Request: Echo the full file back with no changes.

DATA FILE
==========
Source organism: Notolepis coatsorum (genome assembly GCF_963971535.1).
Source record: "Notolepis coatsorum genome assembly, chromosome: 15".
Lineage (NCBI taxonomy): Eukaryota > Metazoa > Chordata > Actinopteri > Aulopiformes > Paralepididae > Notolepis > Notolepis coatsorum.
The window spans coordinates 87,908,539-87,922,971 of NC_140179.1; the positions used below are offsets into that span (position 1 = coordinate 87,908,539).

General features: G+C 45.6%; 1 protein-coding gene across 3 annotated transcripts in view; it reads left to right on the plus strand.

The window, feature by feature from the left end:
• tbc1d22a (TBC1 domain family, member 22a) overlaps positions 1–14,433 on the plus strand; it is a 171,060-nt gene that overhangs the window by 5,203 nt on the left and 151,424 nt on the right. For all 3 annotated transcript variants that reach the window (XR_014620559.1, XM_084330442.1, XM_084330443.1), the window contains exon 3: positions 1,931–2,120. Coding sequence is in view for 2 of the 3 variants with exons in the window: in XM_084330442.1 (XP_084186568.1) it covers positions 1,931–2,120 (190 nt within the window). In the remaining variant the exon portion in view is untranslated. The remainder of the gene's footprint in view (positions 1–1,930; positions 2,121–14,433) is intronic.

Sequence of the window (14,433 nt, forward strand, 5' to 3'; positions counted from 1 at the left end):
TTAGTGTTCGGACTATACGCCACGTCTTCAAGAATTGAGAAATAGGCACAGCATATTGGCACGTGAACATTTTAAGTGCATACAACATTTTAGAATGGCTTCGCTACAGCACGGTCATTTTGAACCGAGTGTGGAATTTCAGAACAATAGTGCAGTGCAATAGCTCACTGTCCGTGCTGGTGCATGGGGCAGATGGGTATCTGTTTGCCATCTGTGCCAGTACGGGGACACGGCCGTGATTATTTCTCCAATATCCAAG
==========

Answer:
Source organism: Notolepis coatsorum (genome assembly GCF_963971535.1).
Source record: "Notolepis coatsorum genome assembly, chromosome: 15".
Lineage (NCBI taxonomy): Eukaryota > Metazoa > Chordata > Actinopteri > Aulopiformes > Paralepididae > Notolepis > Notolepis coatsorum.
The window spans coordinates 87,908,539-87,922,971 of NC_140179.1; the positions used below are offsets into that span (position 1 = coordinate 87,908,539).

General features: G+C 45.6%; 1 protein-coding gene across 3 annotated transcripts in view; it reads left to right on the plus strand.

The window, feature by feature from the left end:
• tbc1d22a (TBC1 domain family, member 22a) overlaps positions 1–14,433 on the plus strand; it is a 171,060-nt gene that overhangs the window by 5,203 nt on the left and 151,424 nt on the right. For all 3 annotated transcript variants that reach the window (XR_014620559.1, XM_084330442.1, XM_084330443.1), the window contains exon 3: positions 1,931–2,120. Coding sequence is in view for 2 of the 3 variants with exons in the window: in XM_084330442.1 (XP_084186568.1) it covers positions 1,931–2,120 (190 nt within the window). In the remaining variant the exon portion in view is untranslated. The remainder of the gene's footprint in view (positions 1–1,930; positions 2,121–14,433) is intronic.

Sequence of the window (14,433 nt, forward strand, 5' to 3'; positions counted from 1 at the left end):
TTAGTGTTCGGACTATACGCCACGTCTTCAAGAATTGAGAAATAGGCACAGCATATTGGCACGTGAACATTTTAAGTGCATACAACATTTTAGAATGGCTTCGCTACAGCACGGTCATTTTGAACCGAGTGTGGAATTTCAGAACAATAGTGCAGTGCAATAGCTCACTGTCCGTGCTGGTGCATGGGGCAGATGGGTATCTGTTTGCCATCTGTGCCAGTACGGGGACACGGCCGTGATTATTTCTCCAATATCCAAG